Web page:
Getting to Know Quinn Zweigle October 2016

Quinn Z. Weigle

Although Quinn Zweigle says he was sort of “roped into” his first volunteer position with IFT, he’s run full speed ahead with his subsequent endeavors. He stepped up when the San Joaquin subsection needed a member at large and later, a chair, and when the subsection decided to form its own entity, he helped lead the charge. “After over a year worth of arduous work, we were successful in creating a nonprofit business organization in the state of California, no simple task to volunteer for,” he recalls.

Zweigle agreed to serve as president elect for the inaugural year and spent the following three overseeing the new full section. “It has not been easy as there is sacrifice in volunteerism, but ‘the juice is worth the squeeze’ with the network, connections, and opportunities I have gained with IFT,” he says.

As a result of these section leadership roles, Zweigle was asked to become a Leadership Summit Program Ambassador, a platform he used to share the formula behind his section’s New Professionals program. While he says that every section must determine the specifics of what will work for its members, one thing he values about the San Joaquin Section’s (SJIFT) approach is the time its board members spend together having a “family meal” before their meetings. “I personally enjoy the chance to get to know my fellow ‘family’ board members, share experiences, and grow together through this mutual opportunity we volunteered or were recruited to do,” he reflects.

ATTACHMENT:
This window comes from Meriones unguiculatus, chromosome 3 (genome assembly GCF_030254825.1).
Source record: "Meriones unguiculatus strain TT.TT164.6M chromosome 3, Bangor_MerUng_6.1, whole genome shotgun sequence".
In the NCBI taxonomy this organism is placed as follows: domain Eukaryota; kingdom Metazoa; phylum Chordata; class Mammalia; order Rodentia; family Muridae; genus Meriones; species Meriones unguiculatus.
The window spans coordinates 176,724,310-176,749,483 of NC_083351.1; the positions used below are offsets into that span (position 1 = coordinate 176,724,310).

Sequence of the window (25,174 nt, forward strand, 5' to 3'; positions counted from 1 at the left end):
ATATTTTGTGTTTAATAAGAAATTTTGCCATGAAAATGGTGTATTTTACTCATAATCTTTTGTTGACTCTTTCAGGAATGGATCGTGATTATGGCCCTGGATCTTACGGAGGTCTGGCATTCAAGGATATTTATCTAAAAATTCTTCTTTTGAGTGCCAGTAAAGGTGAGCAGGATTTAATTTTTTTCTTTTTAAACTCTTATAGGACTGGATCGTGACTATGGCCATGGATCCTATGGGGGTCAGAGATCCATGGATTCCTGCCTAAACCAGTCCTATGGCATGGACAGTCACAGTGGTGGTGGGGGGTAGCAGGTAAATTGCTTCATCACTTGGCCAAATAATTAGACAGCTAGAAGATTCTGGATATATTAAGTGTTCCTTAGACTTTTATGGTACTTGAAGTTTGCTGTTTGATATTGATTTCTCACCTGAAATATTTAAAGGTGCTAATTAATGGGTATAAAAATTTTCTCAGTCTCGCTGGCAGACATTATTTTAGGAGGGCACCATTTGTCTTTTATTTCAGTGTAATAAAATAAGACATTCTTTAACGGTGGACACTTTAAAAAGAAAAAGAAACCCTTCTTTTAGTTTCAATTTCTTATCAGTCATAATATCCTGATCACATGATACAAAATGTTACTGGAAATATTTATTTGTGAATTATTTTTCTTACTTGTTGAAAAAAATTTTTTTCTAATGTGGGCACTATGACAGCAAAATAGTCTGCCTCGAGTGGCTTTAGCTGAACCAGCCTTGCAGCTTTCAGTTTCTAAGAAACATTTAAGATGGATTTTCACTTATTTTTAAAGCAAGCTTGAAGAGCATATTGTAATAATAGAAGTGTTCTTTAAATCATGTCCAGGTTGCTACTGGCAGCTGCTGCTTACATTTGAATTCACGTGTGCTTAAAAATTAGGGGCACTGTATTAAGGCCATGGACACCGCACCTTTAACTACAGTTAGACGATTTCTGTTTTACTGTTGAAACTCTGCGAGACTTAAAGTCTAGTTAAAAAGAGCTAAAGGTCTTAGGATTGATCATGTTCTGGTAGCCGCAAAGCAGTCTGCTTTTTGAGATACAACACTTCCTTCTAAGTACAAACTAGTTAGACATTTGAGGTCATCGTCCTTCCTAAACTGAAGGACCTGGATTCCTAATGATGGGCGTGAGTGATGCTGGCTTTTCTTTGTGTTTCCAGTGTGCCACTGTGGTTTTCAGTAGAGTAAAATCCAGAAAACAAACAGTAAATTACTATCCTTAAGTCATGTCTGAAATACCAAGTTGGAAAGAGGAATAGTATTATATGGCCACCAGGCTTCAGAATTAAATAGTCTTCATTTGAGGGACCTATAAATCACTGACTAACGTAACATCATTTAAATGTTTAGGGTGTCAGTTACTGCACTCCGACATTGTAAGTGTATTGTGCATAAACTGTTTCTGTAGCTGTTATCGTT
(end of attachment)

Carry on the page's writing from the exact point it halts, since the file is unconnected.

While Zweigle enjoys the time he spends volunteering, that doesn’t mean he hasn’t been concerned at times about the commitment it entails. To achieve work life balance, he relies on the strength of the IFT volunteer community. “My time is tested regularly, but this is why I have always appreciated the SJIFT board of directors. Everyone serving on a committee to a board position has the same life struggles. At the end of the day, we all work together, back each other up, and cover responsibilities when needed to ensure the work gets done,” he says.

Despite the struggles he has occasionally faced while volunteering, Zweigle says that taking challenging situations step by step has helped him follow through with his commitments and ask for more. “My greatest successes were situations that internally scared me,” he says. “A good example was my first chair leadership role for SJIFT. I was scared, sick to my stomach, and a nervous wreck in my initial thoughts of taking this job on. But I knew if I could learn and master the job that it would be personal and professional growth.”

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Vice President, Volunteer Leadership Development
Executive Director, Feeding Tomorrow

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Manager, Volunteer Leadership Development and Recognition